of escape (preferably the latter.) So far there had been no sign of any
habitation or activity - just the rocky walls on either side of the river.
They had several encounters, none of them serious. One time, a swarm of
tiny black bats fluttered around the boat, disturbed by the light. Another
time, some large eel-like thing tried to stick its head in the boat. Tarl
had rebuffed it with a kick, sending it back down into the unknown depths
from whence it came.
Sleeping was difficult, even though they had a watch (not to mention the
keen ears and noses of Tarl's dogs.) Further, the dog-hunger problem was
Tarl: Oh, don't worry. They won't turn on us or anything like that.
Rillen: There's a relief.
Tarl: But we do need to find some food, for us as well as the dogs. (he
frowns) Maybe I should have killed, skinned, and cooked that eel-like
Songa: (busy doing something to one of her spears)
Rillen: What are you up to?
Songa: Fishing. There's no reason to believe there aren't fish in this
Tarl: (wondering why he didn't think of this)
Even though Songa had some thin line and hooks - she carried all sorts of
useful things like that in her magically spacious pack - the fishing was a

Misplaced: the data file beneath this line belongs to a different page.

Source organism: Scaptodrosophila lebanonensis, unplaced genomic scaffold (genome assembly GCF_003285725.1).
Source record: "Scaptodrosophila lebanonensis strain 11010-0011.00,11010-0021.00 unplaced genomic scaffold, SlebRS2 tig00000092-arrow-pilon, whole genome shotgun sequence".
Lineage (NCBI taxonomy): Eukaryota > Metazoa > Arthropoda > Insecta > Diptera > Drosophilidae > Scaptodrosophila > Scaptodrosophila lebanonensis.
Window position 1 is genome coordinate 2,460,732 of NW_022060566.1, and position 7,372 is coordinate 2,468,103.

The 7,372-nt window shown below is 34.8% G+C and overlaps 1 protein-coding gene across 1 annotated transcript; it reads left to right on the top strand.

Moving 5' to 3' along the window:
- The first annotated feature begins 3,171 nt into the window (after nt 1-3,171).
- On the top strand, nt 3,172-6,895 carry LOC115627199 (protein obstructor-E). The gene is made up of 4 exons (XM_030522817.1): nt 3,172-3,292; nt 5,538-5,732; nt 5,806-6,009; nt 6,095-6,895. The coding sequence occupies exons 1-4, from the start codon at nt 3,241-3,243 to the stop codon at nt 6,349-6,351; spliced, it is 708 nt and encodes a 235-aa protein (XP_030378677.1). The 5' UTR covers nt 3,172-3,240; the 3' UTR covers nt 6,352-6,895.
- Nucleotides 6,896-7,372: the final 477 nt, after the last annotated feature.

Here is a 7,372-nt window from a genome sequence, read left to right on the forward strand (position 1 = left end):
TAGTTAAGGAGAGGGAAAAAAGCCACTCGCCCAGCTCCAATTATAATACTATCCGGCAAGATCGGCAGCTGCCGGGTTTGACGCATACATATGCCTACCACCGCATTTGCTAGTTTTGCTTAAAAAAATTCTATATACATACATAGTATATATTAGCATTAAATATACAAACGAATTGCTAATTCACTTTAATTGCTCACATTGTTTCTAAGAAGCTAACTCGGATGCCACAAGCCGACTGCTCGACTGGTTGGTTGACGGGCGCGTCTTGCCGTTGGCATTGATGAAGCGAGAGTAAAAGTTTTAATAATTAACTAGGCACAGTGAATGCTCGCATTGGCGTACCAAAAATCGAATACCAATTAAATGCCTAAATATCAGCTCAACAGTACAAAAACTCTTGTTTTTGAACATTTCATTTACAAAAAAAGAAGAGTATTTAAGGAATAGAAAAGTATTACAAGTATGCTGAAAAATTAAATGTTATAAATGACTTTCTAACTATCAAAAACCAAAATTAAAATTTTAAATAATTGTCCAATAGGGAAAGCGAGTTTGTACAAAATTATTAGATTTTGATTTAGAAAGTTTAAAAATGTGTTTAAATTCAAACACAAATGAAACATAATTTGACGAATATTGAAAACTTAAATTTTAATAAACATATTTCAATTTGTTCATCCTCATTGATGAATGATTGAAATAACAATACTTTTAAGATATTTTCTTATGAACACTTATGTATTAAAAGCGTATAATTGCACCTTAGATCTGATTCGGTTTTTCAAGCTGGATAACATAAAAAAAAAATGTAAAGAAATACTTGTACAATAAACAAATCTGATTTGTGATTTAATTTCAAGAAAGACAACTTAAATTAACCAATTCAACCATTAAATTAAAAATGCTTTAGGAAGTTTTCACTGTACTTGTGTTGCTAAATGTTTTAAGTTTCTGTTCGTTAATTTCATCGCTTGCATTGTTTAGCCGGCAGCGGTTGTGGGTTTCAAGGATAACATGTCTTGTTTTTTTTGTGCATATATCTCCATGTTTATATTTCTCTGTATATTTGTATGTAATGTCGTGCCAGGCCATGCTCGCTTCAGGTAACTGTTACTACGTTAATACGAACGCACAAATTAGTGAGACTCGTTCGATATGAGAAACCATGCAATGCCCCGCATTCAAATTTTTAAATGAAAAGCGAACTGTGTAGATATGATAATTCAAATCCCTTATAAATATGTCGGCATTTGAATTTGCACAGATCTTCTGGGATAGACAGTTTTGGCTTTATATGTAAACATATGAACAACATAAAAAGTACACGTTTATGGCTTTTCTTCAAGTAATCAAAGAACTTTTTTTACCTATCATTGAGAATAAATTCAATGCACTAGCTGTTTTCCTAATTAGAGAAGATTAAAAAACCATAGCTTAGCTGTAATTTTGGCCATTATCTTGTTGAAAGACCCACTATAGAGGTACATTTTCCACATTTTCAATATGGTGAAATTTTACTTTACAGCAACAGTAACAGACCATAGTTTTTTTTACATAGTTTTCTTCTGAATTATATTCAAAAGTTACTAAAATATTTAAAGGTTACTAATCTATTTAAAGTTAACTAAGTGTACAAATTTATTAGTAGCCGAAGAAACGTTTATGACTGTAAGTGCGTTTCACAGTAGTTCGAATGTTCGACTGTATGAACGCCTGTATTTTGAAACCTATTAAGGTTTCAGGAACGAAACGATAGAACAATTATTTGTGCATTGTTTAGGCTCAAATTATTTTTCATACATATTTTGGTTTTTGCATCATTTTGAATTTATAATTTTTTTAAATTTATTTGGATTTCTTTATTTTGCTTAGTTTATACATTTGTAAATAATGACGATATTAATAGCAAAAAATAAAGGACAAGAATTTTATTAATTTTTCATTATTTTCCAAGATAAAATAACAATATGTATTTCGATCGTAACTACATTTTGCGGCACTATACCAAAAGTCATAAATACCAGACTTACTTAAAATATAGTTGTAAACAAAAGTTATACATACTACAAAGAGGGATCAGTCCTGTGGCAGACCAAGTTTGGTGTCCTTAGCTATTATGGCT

long and tedious process. They'd found it necessary to pull the boat aside,
into a calmer area of the river, before Songa got any bites at all. There
were indeed fish here, but most of them were pale and eyeless things, hardly
fit for a meal. Also, they needed a lot of fish to satisfy the hungers of
all people and dogs in the boat.
For bait, Songa used some jerky that she pulled from the same pack she'd
had tackle stored in.
Rillen: Good thing you decided to keep that pack, eh?
Songa: (shrugs) I guess I'm accepting the fact that others will use such
sorcerous tools against me, so why go about at a disadvantage? A magic
sword is still a sword. I still can't say I care for the wizards
themselves. It's not natural.
Rillen: Who do you think made your sword?
Songa: Hmph. Best not to think about it at all.